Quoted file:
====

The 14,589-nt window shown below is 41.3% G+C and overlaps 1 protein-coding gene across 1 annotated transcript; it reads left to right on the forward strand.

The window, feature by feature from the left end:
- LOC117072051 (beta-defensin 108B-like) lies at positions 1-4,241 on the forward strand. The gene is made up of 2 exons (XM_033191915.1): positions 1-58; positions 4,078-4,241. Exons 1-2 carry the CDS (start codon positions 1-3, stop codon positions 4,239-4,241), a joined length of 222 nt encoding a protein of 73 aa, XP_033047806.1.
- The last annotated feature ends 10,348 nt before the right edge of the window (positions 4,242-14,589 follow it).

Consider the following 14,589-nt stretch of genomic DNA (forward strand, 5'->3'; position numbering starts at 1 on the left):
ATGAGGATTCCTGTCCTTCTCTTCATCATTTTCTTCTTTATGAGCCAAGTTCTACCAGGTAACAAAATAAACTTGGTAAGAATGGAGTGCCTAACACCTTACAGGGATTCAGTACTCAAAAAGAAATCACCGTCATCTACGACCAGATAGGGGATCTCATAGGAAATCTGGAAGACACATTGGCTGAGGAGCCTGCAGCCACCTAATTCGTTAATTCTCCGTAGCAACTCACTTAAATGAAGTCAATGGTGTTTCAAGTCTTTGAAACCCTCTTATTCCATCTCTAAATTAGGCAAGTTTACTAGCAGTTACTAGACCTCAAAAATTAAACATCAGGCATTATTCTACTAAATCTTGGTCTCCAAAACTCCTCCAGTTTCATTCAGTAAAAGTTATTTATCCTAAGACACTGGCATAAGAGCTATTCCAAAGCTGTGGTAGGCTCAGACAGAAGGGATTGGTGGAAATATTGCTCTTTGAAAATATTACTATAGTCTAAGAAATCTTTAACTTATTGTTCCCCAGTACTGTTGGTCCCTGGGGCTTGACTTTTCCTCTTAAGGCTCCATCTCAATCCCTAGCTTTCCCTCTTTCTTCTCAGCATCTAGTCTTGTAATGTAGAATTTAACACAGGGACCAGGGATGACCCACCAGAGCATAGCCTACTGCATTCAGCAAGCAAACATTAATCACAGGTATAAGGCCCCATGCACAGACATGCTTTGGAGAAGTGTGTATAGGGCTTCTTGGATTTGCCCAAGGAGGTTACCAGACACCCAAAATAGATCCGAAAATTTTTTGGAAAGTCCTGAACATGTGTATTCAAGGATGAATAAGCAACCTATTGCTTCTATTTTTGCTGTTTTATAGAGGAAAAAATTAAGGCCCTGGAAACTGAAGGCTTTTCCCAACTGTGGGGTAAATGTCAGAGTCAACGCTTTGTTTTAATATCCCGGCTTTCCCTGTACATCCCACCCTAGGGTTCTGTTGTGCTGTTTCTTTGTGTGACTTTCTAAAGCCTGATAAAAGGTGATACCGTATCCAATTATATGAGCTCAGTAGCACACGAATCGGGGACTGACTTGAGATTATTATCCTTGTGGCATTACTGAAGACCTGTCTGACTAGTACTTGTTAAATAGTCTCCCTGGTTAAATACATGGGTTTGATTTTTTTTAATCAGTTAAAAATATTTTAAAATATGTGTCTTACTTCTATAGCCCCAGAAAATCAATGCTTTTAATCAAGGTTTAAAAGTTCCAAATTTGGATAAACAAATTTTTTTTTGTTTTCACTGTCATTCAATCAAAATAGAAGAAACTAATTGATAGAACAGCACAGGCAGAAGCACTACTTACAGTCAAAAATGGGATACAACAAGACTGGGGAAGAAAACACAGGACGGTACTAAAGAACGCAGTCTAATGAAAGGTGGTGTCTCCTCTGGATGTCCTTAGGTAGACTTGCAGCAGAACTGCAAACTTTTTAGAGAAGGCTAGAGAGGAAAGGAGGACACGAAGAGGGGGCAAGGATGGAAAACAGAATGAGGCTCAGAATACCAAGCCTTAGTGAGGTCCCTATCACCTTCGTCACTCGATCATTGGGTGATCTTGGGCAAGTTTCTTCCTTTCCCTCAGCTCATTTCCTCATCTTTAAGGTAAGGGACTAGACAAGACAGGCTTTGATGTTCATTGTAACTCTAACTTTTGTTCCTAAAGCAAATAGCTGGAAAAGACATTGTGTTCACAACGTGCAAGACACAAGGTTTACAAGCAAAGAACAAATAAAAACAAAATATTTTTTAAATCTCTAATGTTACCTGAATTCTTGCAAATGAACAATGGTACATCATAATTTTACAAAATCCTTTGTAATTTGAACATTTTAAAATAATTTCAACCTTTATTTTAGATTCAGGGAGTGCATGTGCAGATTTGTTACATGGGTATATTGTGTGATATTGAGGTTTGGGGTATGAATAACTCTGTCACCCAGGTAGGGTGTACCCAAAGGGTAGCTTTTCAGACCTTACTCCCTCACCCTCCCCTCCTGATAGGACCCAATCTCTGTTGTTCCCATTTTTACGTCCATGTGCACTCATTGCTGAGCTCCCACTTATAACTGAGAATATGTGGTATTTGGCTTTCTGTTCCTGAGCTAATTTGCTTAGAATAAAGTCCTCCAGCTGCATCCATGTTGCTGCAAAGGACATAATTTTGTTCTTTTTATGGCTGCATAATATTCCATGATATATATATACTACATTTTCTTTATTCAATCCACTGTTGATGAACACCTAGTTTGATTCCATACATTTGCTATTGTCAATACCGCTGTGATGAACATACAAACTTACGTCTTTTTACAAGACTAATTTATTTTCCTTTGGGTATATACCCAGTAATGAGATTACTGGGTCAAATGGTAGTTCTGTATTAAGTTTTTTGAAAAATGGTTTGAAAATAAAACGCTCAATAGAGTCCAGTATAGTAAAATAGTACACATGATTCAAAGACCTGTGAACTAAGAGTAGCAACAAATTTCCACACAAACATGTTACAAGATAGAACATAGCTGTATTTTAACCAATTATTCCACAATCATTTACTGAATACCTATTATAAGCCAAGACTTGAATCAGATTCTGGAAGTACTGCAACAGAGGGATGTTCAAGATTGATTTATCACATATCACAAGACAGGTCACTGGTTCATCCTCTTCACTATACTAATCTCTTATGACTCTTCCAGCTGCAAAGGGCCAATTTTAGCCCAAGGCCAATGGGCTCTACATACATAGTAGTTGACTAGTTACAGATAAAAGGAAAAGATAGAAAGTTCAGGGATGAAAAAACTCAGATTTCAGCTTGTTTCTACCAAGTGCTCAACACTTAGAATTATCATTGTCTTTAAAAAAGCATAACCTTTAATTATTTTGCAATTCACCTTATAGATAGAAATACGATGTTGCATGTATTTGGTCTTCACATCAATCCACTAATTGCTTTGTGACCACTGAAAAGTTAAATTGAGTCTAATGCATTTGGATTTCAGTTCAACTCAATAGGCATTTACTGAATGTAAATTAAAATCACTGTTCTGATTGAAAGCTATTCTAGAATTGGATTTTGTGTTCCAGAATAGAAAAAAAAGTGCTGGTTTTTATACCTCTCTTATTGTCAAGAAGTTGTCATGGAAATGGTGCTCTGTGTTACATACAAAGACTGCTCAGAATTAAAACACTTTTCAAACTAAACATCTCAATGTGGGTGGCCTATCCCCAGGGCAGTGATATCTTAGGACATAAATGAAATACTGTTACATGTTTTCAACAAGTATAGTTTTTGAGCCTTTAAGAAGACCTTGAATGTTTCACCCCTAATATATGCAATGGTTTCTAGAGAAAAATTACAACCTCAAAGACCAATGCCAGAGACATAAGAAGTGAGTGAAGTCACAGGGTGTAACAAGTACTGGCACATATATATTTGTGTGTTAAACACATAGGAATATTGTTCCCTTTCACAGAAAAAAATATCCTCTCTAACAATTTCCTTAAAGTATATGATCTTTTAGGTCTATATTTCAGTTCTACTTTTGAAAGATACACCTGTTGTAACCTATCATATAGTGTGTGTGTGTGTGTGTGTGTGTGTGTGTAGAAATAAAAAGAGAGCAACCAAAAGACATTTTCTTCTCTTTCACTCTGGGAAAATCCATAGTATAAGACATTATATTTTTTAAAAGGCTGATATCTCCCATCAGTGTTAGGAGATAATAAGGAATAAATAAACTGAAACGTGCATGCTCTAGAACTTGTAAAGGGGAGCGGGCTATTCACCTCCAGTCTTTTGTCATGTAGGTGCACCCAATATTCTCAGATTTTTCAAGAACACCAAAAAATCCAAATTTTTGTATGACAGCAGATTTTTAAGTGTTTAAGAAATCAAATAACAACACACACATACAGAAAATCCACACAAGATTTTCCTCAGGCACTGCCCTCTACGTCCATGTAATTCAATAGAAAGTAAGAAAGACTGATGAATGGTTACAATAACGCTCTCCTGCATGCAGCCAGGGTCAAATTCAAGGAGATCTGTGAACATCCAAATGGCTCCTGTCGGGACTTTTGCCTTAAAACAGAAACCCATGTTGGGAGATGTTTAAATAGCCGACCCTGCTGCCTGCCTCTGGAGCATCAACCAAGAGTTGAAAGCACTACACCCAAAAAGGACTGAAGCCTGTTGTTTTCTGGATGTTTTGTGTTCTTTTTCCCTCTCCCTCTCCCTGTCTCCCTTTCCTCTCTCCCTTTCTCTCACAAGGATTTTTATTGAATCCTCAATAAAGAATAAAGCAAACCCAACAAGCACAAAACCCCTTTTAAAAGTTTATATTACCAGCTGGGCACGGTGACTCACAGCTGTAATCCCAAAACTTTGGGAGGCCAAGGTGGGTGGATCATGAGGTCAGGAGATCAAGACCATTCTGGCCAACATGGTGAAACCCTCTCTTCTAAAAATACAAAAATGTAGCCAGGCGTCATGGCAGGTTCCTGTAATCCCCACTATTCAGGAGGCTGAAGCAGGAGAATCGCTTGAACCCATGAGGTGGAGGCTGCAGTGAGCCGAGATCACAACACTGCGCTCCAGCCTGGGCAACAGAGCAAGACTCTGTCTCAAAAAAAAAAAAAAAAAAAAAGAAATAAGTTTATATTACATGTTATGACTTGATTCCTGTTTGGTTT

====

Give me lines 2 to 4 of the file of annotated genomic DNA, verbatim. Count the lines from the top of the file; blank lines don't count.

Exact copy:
The window, feature by feature from the left end:
- LOC117072051 (beta-defensin 108B-like) lies at positions 1-4,241 on the forward strand. The gene is made up of 2 exons (XM_033191915.1): positions 1-58; positions 4,078-4,241. Exons 1-2 carry the CDS (start codon positions 1-3, stop codon positions 4,239-4,241), a joined length of 222 nt encoding a protein of 73 aa, XP_033047806.1.
- The last annotated feature ends 10,348 nt before the right edge of the window (positions 4,242-14,589 follow it).